The University of Pittsburgh is well known for its vast array of research opportunities for undergrads across disciplines. From the start, I was extremely interested in pursuing research because it enhances problem-solving skills, allows you to gain hands on experience in your field, and challenge yourself. In one of the lectures for my Foundations of Biology II class, Professor O’Reilly taught us about alpha 1 antitrypsin deficiency. This disease is an example of how mutations in the sequence of DNA can result in a loss or gain of function in a protein. I was really interested in the research behind these findings, specifically in the relationship between protein misfolding and the molecular components that are associated with diseases. Therefore, Professor O’Reilly suggested that I reach out to Dr. Brodsky. Moreover, during that time, the pandemic had just started, and many news platforms were discussing that COVID had been developing new mutations. This furthered my interest in disease-associated genetic mutations.
Dr. Brodsky’s research focuses on understanding how misfolded proteins are recognized and destroyed in the cell and how defects in protein architecture can be corrected using drugs and genetic approaches. Therefore, I reached out to Dr. Brodsky and expressed my desire to learn more about his research and possibly become involved. Fortunately, after interviewing, I was given the opportunity to begin working in the lab. My first two semesters were spent being a lab aid before I was matched with my mentor, Morgan Kok, in the Summer of 2021. Morgan is a current graduate student in the Brodsky lab studying the KCC2 protein and the role it plays in regulating proper neuronal development in the brain. I found Morgan’s project extremely appealing because it allowed me to explore more about the relationship between the structure of a protein and the types of diseases and mutations that affect their complex structures. Currently, I am working on conducting stability assays on the 12 known disease-associated mutations found in KCC2. These mutations are linked to disorders such as schizophrenia, autism spectrum disorder, and epilepsy. From my preliminary data thus far, I have discovered that some of the predicted deleterious mutations are significantly less stable in the cell than wild-type KCC2. This is indicative of protein misfolding, which may be contributing to the pathogenesis of the diseases listed above. Therefore, protein misfolding is vital to study so we can understand how to treat people with specific mutations in KCC2. Overall, my work could potentially help millions of people that suffer from these diseases and provide insight into the complex cellular processes that cause them to occur. This directly aligns with my personal goals to contribute to science in a meaningful way.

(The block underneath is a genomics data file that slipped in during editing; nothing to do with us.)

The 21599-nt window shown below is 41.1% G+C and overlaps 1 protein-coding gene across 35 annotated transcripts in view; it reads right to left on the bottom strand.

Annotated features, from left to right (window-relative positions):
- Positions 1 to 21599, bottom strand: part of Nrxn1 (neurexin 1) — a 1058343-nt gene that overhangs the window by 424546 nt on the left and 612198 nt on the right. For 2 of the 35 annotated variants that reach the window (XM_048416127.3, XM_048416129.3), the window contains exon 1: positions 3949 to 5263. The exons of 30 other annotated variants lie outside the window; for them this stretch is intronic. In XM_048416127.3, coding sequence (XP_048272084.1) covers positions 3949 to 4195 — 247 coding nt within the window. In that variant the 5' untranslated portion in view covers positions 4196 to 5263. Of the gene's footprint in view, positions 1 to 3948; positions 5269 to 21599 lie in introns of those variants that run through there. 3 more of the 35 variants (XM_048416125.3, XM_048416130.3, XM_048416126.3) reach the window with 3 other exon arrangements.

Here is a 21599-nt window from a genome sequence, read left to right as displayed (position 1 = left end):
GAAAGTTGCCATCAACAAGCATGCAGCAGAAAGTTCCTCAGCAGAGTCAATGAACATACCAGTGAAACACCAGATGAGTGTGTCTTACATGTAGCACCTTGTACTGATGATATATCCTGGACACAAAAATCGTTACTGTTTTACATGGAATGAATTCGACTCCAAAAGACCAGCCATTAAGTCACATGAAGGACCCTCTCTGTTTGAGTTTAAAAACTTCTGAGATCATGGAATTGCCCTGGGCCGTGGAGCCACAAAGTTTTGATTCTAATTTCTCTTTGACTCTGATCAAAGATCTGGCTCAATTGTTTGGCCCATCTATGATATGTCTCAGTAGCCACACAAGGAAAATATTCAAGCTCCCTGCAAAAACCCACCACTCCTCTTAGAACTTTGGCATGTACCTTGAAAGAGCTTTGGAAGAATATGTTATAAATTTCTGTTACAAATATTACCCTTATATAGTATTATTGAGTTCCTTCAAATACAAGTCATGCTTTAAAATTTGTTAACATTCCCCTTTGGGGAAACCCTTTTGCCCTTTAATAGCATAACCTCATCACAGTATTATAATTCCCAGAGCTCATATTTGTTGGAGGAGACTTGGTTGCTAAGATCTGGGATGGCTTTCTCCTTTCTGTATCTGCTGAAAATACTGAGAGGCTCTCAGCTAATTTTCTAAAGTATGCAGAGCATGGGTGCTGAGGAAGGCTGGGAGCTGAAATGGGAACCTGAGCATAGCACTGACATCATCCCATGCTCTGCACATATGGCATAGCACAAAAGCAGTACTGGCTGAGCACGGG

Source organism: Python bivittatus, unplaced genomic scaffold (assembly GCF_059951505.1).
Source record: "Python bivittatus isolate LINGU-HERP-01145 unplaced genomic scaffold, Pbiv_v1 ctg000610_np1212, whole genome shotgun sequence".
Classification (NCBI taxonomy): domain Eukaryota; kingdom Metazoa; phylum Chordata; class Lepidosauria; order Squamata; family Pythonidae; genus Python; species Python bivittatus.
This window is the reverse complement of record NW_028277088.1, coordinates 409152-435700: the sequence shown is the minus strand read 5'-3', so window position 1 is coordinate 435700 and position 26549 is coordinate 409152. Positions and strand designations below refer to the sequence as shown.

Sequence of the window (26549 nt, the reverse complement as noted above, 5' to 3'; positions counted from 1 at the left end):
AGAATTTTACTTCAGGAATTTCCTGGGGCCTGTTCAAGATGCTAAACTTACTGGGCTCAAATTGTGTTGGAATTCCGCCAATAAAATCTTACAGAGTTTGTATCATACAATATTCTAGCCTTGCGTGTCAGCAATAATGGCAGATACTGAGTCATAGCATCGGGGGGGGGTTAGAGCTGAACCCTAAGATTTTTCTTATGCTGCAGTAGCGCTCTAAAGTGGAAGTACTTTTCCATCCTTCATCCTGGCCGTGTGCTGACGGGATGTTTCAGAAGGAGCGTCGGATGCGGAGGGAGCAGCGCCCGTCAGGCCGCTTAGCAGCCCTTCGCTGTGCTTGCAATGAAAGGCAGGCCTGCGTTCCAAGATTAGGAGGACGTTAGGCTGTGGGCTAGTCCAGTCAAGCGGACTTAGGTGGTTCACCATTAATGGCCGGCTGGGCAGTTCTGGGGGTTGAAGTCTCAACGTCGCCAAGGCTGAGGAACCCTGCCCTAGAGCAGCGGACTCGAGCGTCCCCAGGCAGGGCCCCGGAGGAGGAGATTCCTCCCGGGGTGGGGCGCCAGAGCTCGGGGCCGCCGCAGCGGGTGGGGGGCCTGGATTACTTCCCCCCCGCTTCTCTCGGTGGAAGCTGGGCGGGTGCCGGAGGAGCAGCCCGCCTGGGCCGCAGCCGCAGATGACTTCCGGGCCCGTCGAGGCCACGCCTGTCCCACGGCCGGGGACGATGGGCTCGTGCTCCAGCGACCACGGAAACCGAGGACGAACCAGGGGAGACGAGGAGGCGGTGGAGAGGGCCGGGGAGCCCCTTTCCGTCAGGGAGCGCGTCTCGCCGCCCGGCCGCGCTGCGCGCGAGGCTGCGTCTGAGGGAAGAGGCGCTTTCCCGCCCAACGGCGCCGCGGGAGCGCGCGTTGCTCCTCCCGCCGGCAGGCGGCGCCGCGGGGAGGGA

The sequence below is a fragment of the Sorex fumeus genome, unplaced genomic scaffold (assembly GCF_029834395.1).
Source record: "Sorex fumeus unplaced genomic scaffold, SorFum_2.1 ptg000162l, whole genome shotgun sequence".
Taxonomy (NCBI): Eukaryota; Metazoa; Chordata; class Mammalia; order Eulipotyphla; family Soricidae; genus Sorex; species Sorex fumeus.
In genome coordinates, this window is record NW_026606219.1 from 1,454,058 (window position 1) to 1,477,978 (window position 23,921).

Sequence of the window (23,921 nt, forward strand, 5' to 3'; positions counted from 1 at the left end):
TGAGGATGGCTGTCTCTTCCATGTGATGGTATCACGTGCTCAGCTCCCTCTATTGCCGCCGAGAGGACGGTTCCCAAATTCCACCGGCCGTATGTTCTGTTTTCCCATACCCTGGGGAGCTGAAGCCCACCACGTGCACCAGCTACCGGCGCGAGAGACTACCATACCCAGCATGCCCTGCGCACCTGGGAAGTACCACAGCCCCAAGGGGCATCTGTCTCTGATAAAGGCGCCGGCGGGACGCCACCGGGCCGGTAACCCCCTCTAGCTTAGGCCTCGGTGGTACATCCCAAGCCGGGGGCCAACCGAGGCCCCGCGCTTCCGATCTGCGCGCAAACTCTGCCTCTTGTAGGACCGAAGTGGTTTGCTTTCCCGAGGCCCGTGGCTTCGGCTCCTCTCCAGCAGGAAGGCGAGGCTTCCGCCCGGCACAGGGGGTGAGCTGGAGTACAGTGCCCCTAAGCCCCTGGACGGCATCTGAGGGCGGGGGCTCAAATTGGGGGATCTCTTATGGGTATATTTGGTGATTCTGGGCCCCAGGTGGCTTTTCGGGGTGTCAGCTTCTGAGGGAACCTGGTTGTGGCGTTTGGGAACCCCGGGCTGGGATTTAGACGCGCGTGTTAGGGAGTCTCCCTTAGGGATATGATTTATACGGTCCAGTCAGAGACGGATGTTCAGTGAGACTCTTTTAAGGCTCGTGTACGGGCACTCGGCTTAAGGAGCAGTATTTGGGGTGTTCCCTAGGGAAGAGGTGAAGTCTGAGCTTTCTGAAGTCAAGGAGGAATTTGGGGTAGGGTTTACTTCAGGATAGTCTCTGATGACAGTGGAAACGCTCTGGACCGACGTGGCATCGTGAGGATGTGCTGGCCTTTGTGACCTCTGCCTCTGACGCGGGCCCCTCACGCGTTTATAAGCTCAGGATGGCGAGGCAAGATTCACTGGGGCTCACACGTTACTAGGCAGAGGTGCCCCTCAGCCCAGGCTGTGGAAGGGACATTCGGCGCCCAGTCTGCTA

Moreover, my project aligns with my professional goals to go into the medical field. Basic research will help me become a better physician because it will challenge me to find answers to things that are unknown. It will allow me to evaluate new evidence prior to making decisions and provide the best care to my patients. It is also important to establish valuable connections within the scientific community.
I would encourage all students that are interested in pursuing research to reach out to professors whose research aligns with their interests and goals. I am extremely grateful for the exposure and experience that I have gained from conducting research at the Brodsky lab. I also believe that working on a faculty-initiated research project gives one the opportunity to work closely with a mentor, such as a faculty member or another experienced researcher. This can help students gain new insights and perspectives on their projects. However, I recommend that students first start off by reading about the work that a lab focuses on by examining published papers and background information. This will then demonstrate their enthusiasm.